Cross-cultural voting behaviour

Ivote really like voting. I don’t know why, but this formal act as a citizen makes me feel proud of being part of the community and that “I have something to say”.
As a French citizen living in Germany during my childhood, I remember very well taking the car to the consulate in Düsseldorf (a thirty minute drive) and then queueing for ages before seeing my parents vote. We weren’t much in contact with other French families at that time, so seeing other French people like me living in Germany was quite exciting.
This morning I went to vote; here in Britain for the local elections, it was just around the corner. I was so excited to vote that I went yesterday, and my husband had to rain on my political parade by telling me that the elections were the next day.
This morning I went to vote and it was different than usual. A little hand in mine, my child said: Do you think they’re taking us to the museum today because it’s Election Day? Probably not, but this doesn’t matter, as it was the beginning of a conversation about what voting means. Good luck parents and teachers- if you like challenges, this is one: telling a 5-year old about elections whilst they don’t know anything about politics, democracy and citizenship.
Luckily, the British people love displaying for whom they’ll vote. So we walked through the streets and were talking about the green posters, but also the red ones, in another area we had seen some orange ones. Are there also some in pink or light blue?, she asked me. How disappointing in this political rainbow, there is no space for pink or light blue.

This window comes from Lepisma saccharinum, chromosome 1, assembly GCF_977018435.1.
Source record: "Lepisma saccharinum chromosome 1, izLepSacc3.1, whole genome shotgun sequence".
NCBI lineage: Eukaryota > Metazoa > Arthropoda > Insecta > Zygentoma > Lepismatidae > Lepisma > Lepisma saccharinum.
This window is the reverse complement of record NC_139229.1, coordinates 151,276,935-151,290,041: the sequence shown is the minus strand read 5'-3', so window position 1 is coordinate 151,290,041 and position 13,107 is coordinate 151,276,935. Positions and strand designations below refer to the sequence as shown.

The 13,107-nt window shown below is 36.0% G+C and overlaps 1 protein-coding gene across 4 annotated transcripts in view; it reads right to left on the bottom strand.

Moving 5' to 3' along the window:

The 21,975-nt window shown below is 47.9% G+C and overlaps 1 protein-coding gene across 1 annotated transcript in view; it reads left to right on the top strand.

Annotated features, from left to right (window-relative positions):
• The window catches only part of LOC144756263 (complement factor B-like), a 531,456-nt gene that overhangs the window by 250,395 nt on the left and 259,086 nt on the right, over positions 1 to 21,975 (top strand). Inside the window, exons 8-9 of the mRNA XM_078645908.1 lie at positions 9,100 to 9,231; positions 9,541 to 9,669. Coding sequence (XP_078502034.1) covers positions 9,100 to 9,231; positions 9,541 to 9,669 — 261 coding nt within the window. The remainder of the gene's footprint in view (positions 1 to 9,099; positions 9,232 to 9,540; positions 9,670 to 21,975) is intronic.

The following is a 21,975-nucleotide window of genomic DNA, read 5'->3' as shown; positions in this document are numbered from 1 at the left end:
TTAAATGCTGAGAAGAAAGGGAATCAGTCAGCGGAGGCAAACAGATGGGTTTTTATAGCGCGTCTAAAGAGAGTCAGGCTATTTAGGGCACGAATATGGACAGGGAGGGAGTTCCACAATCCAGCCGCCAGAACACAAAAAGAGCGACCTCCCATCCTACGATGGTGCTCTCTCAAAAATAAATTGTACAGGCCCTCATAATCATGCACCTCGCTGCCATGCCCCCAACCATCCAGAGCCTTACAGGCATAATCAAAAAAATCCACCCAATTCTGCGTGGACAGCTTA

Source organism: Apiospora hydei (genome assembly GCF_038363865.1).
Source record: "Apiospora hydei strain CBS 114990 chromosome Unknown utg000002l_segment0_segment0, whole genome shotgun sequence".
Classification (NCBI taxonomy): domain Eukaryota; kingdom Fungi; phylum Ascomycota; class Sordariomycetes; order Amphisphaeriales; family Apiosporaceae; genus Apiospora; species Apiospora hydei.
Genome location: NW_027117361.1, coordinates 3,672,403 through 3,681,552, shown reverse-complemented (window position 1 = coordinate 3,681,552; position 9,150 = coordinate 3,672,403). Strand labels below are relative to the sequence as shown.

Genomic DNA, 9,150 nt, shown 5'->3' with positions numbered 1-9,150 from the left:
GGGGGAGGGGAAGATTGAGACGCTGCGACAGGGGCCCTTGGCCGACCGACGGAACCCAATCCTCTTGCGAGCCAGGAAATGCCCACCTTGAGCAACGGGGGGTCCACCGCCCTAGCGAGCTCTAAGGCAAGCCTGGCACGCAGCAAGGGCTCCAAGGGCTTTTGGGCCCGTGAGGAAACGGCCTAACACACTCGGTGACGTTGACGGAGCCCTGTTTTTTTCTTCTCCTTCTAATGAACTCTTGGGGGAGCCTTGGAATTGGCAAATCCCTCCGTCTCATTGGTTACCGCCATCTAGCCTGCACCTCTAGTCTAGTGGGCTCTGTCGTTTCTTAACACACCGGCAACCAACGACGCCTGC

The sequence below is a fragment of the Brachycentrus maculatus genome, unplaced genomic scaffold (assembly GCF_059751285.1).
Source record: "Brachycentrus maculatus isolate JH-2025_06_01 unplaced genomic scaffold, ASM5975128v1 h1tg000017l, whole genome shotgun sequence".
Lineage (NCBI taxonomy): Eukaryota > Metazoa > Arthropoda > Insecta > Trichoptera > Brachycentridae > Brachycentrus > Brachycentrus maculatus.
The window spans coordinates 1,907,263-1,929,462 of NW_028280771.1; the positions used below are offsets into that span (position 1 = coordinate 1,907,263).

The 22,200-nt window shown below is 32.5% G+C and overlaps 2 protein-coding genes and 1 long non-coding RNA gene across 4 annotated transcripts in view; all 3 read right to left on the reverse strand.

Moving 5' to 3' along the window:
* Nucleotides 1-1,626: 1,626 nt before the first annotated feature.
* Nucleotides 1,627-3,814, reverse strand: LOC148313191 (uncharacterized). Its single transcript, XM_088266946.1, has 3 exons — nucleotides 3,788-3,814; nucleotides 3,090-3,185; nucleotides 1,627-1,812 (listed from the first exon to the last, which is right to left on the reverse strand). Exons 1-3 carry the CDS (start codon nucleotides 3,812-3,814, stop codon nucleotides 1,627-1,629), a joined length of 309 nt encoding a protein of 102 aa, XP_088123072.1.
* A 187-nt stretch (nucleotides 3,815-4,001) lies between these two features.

More seriously, I have to say that to see all these posters in the windows is slightly unusual for me. No one in France or Germany, where I lived for a while, would ever dream of demonstrating so visibly which way they vote. Everything has to be secret, and sometimes serious, a bit too serious in my eyes. I really appreciated not being obliged to hide myself in an “isoloir” as it’s called in French. The booth is much more open. I remember one year voting with my toddler in France, she wasn’t allowed to go into the isoloir with me. Imagine a 2 year old telling everyone which paper Maman put in the envelope, what a catastrophe! This is another difference, in France you do not put a cross by the name of the person you want to vote for (like in Germany as well) but you have several small pieces of paper with the names of the different candidates. One paper for each. In the end you chose one of them and put it in a blue envelope (national colour obliged!).
My crosses written, I showed the kids where they belonged and asked whether it would be possible to let the children “vote”. As it’s not so much of a big deal, and it’s much more relaxed, the lady had no objection and both our kids “voted”. I found it funny that in the voting moment, your ballot paper disappears into the urn in an instant, without ceremony. I was just a bit disappointed. Ha, my Frenchness is still with me. In France, they ask you for your name again, say it in front of you, you put your paper in the urn (which is, by the way, transparent – you see if they are many voters!) and declare: “a voté”, which means “has voted”. The urge was stronger than me and when I saw both my kids voting (the little one had to be held) I said twice, “a voté”.
I went to vote this morning, just before school and it was a great moment. The first short political children’s stories about these green, red and other brightly-coloured people who will represent us and do their best in our local community!



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